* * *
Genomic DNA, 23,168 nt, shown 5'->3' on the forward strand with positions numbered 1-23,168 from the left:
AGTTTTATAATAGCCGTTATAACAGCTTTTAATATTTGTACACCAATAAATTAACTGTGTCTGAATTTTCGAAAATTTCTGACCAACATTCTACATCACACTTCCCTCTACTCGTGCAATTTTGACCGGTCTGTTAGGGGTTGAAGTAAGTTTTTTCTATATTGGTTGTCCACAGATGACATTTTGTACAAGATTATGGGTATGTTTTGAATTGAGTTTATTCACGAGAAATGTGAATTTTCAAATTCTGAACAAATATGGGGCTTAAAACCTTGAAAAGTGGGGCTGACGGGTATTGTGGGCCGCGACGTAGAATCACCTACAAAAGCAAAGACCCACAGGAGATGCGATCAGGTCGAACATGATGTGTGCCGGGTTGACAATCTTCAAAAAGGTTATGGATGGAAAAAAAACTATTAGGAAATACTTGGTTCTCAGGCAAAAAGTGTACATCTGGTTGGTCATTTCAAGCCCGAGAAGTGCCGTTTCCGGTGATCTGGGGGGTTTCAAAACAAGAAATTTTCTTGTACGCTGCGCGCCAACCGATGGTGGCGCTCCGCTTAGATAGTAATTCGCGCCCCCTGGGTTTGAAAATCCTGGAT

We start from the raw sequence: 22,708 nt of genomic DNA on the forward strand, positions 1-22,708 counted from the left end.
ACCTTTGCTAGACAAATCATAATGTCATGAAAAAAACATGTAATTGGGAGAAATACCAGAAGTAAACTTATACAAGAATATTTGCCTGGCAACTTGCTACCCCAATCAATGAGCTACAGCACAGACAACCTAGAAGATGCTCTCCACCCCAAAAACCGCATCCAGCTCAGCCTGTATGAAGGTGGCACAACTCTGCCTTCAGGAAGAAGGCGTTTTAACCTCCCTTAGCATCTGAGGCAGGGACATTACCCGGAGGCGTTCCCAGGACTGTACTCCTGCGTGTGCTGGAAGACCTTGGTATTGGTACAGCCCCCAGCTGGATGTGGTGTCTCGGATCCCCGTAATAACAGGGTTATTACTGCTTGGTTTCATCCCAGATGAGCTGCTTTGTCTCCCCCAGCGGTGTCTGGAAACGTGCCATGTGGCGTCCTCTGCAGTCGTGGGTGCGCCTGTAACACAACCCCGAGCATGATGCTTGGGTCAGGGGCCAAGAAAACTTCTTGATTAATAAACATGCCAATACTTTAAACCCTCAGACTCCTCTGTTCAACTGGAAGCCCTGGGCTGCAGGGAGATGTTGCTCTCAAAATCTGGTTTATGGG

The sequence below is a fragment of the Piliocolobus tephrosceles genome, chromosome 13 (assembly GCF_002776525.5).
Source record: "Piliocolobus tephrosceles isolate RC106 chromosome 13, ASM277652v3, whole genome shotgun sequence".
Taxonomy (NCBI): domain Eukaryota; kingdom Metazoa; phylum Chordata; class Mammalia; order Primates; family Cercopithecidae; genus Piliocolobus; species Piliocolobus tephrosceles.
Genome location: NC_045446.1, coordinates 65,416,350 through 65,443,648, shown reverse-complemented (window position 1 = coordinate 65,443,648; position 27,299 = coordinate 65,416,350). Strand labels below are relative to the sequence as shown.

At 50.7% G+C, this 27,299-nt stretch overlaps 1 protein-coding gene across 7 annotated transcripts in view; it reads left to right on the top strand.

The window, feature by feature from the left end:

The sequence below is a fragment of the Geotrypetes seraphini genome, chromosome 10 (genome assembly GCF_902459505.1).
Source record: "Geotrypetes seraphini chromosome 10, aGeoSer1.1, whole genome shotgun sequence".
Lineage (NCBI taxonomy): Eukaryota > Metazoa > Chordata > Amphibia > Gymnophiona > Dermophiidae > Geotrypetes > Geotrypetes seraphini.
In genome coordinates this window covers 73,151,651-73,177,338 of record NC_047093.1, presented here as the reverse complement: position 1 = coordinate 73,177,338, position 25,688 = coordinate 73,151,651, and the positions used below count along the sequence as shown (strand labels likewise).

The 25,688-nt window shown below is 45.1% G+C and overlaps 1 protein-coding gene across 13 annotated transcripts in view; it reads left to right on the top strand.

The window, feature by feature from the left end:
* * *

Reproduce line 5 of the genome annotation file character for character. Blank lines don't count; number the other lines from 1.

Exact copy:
The sequence below is a fragment of the Piliocolobus tephrosceles genome, chromosome 13 (assembly GCF_002776525.5).